Never heard of this but there's a link to it on the latest Flightsim.com news letter. Does anyone have any experience of using it? Apparently compatible with all versions of FS back as far as FS2004. Having watched a couple of YouTube videos it looks very complex with a wide variety (119) of different voicepacks from around the world, SIDs and STARs, just wondering how well it handles AI aircraft. Particularly in FS2004, still my main field of interest. Not cheap at USD49 and the voices do come across as rather more computer generated than the default ones but at least they have regional accents.
Post by Tom/CalClassic on Mar 27, 2021 10:10:58 GMT -5
I used the old Proflight 2000. It was good, I enjoyed it. As I remember one limitation was they didn’t include classic airline names so I had to customize that somehow. Also, the intensive takeoff to landing ATC direction was not typical in the classic era. I liked the flight plans the program generated, I still have lots of those printed out for easy reference.
I use PF3 all the time. It has its good and a few not so good features but it has come a long way over the years. It can be adapted to use ICAO two-letter codes in place of unavailable call signs for AI.
It has come a long way over the years and is far better than it once was. If you look at the support forum it is still being updated with new features.
John's point about adaptability is really important. I, too, use it all the time for classic flying. Among the tricks you can use to partially simulate flying in the pre-long-range radar age are:
- Partially remove any centre control. PF3 has the ability to simulate oceanic HF comms where the ac is completely out of radar coverage. Clearly, it's meant to be used for modern oceanic crossings and includes position reporting using SELCAL tones and stuff like that. However, you can just as easily designate a portion of ANY route as oceanic. If I'm flying KMSP-KSEA in 1955 for Northwest Orient, I leave KMSP, climb to cruise and at a predesignated point, get transferred to 'oceanic control'. In effect, I'm out of radar coverage, can go where I want and climb/descend where/when I want. Providing I hit my waypoints within a couple of miles, I'll get position reporting comms. At the appropriate point nearer to KSEA I'm handed back to a 'centre' controller and the flight continues to its conclusion. This is a reasonable simulation of comms in the 50s before centre radar coverage was introduced with simple position reporting being all that was used.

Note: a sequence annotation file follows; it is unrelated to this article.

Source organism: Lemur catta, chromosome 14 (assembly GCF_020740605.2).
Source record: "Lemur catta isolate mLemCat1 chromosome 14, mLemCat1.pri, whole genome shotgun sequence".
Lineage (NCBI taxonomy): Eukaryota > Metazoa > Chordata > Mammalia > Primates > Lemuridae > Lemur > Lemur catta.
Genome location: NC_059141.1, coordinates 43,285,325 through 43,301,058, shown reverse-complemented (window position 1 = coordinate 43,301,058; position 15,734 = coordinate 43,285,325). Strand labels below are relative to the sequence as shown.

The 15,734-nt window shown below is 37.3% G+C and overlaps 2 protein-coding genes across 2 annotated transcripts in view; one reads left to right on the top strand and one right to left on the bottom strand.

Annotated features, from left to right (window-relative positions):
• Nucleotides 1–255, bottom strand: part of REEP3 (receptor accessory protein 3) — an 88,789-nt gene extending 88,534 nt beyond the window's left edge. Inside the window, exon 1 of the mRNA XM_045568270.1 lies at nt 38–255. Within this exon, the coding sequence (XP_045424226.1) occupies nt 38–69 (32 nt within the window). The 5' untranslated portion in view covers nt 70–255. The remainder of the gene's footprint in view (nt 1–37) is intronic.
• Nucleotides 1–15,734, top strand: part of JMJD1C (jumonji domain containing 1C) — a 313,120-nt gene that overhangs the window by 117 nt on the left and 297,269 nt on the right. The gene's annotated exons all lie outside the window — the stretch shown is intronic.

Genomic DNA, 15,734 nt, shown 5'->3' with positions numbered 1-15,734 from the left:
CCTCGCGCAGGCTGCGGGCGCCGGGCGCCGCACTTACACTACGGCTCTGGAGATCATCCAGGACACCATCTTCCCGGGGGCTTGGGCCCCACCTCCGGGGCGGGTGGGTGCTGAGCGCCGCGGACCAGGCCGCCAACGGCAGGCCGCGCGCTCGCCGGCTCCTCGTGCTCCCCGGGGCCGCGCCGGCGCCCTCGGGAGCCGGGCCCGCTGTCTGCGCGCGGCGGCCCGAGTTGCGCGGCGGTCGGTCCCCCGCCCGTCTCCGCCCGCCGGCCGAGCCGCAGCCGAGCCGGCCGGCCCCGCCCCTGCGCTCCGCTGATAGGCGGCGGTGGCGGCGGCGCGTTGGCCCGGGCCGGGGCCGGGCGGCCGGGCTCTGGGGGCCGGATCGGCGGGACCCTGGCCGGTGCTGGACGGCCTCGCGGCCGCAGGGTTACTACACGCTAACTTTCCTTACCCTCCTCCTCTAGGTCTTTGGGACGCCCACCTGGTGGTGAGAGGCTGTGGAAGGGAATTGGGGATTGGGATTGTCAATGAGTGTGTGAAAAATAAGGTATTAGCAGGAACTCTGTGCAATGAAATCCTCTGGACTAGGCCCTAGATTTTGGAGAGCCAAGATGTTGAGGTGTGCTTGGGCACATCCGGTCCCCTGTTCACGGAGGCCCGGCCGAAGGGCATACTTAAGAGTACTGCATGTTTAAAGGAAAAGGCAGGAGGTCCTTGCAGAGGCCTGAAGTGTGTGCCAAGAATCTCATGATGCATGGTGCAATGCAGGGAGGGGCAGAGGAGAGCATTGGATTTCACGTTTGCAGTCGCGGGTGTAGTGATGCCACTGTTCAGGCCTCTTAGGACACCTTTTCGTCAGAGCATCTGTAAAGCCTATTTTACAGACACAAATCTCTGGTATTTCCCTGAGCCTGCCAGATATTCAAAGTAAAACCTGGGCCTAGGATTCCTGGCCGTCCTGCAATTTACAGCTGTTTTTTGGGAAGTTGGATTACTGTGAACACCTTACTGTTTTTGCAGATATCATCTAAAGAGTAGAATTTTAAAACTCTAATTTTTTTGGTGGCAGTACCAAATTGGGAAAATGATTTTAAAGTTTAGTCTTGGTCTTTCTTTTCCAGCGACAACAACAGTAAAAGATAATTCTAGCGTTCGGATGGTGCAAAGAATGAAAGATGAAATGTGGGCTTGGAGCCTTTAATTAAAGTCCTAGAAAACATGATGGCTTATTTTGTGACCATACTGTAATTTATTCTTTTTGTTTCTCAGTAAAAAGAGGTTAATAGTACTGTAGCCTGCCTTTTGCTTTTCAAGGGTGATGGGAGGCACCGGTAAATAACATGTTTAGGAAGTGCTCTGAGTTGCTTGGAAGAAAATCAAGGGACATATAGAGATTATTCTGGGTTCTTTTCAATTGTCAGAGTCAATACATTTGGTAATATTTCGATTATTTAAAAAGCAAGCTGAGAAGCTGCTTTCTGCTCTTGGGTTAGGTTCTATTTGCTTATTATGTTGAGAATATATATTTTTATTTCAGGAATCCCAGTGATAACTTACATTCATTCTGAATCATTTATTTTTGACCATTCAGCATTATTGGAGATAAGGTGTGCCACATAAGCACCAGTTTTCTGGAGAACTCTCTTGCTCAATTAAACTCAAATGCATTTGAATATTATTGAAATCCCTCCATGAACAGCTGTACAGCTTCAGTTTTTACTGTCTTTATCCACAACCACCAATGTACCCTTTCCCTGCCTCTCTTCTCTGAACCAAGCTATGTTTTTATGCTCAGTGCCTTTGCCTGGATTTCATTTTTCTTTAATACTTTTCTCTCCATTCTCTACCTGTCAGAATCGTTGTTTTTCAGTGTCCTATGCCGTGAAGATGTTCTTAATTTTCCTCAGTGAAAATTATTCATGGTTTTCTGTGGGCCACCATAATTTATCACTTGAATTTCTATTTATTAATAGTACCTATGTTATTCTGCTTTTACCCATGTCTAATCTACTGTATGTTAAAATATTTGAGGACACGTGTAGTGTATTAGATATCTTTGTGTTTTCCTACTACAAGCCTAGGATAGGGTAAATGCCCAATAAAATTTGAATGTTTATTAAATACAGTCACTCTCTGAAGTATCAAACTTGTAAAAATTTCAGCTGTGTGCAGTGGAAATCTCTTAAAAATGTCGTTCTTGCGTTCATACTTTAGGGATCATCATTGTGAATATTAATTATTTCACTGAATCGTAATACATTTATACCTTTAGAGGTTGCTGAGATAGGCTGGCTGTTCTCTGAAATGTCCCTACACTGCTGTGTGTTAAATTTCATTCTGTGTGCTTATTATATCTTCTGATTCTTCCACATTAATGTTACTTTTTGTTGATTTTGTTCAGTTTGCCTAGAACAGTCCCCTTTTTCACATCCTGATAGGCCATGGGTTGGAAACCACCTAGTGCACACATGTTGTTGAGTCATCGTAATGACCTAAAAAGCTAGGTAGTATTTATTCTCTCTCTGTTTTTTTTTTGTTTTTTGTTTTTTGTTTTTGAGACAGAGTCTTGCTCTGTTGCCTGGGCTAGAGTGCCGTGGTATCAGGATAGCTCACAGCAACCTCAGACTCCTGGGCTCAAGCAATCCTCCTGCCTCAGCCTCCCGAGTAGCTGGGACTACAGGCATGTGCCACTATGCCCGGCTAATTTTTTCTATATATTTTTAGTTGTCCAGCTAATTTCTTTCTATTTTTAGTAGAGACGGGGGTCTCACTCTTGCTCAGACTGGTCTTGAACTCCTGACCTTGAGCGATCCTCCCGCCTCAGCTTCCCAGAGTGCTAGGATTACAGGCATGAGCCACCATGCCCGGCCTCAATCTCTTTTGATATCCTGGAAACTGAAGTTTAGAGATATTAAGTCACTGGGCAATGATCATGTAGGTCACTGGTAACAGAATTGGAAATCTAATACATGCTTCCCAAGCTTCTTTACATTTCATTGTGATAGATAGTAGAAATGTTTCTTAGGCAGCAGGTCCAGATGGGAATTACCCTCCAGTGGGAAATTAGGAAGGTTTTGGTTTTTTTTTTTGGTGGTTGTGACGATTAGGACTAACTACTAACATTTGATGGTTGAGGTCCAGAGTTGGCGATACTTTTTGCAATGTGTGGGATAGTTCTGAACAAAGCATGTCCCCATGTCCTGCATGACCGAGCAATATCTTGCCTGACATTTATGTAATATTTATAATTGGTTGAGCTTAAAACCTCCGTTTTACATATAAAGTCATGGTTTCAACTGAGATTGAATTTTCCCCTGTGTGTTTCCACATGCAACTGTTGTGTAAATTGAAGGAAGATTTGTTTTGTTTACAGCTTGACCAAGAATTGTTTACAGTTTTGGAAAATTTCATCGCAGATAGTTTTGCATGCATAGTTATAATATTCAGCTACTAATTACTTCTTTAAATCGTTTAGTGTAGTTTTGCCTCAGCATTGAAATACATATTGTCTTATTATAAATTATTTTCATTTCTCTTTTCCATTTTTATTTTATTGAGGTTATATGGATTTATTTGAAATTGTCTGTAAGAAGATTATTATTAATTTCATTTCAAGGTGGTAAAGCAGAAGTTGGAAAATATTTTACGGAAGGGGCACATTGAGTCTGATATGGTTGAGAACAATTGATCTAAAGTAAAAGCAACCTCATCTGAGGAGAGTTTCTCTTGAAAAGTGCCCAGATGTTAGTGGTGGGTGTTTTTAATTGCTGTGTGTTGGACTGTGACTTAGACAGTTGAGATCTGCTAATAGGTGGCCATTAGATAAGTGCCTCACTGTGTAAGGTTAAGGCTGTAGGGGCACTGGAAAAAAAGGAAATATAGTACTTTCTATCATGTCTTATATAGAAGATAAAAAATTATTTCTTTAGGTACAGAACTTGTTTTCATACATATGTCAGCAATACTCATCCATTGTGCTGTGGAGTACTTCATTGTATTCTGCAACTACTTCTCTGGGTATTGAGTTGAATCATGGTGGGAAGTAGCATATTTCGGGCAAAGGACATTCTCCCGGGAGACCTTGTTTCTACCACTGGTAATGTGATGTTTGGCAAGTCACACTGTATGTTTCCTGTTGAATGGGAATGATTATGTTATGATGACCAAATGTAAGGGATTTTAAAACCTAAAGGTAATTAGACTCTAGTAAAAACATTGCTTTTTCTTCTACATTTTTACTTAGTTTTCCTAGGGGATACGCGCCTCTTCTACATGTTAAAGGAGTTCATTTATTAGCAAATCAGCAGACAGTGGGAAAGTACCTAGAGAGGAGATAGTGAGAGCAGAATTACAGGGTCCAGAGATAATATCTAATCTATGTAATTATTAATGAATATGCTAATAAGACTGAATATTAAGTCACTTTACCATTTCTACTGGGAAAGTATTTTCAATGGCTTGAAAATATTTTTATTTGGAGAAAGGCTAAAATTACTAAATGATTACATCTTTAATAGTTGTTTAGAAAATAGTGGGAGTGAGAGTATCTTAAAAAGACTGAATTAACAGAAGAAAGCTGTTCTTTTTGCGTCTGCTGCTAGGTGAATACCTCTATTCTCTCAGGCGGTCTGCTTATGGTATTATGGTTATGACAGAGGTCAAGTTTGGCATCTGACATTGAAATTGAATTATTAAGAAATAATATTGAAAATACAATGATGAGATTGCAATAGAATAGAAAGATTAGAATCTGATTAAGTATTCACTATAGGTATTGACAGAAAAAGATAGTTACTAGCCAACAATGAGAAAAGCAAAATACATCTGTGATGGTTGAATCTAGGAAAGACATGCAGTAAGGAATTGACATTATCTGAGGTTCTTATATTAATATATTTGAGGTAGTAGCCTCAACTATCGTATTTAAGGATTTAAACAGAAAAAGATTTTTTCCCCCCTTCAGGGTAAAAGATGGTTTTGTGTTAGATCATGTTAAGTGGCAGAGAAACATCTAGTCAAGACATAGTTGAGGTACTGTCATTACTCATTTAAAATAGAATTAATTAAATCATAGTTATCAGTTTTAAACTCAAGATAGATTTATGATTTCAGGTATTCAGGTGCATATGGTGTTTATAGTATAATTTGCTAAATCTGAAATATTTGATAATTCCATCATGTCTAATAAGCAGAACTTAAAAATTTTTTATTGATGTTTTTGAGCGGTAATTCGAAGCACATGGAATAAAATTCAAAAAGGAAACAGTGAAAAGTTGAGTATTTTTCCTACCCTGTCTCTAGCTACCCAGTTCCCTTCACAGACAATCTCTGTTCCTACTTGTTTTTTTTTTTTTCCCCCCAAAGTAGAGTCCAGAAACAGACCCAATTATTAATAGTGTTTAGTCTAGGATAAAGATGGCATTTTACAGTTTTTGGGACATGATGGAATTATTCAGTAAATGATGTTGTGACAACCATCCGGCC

- I can assume an airfield has approach/departure radar control and vectoring as the larger cities did from the late '40s, or if I want to go where no such radar exists, have my route terminate a a local beacon and be told the landing runway and have to make my own way to finals. The local beacon can be set as the hold point with a percentage probability of a hold. I have my own tabular list of hold probabilities depending on destination/weather/time of day and set the hold % when creating the PF3 flight.
It has excellent AI interaction and uses a lot of old airline names with the period-correct callsigns. I was delighted when I first heard "Cappy 311, cleared to finals at pilots discretion, runway 13C" at KMDW!
It's main strength is also a potential weakness; it is so very configurable that it is correspondingly complicated to master. However, I've rarely found things it can't do.
I love the immersion from something like arriving overhead HECA in a BOAC Argonaut to be greeted by ATC controllers with local accents talking to aircraft from airlines of the 50s (They aren't ALL there, but an impressive number are). That simply is not possible with other ATC offers. Dave who produces it keeps updated it as well and is very responsive to suggestions.
Unequivocal recommendation. Also, I think there's a way to try it out before purchasing.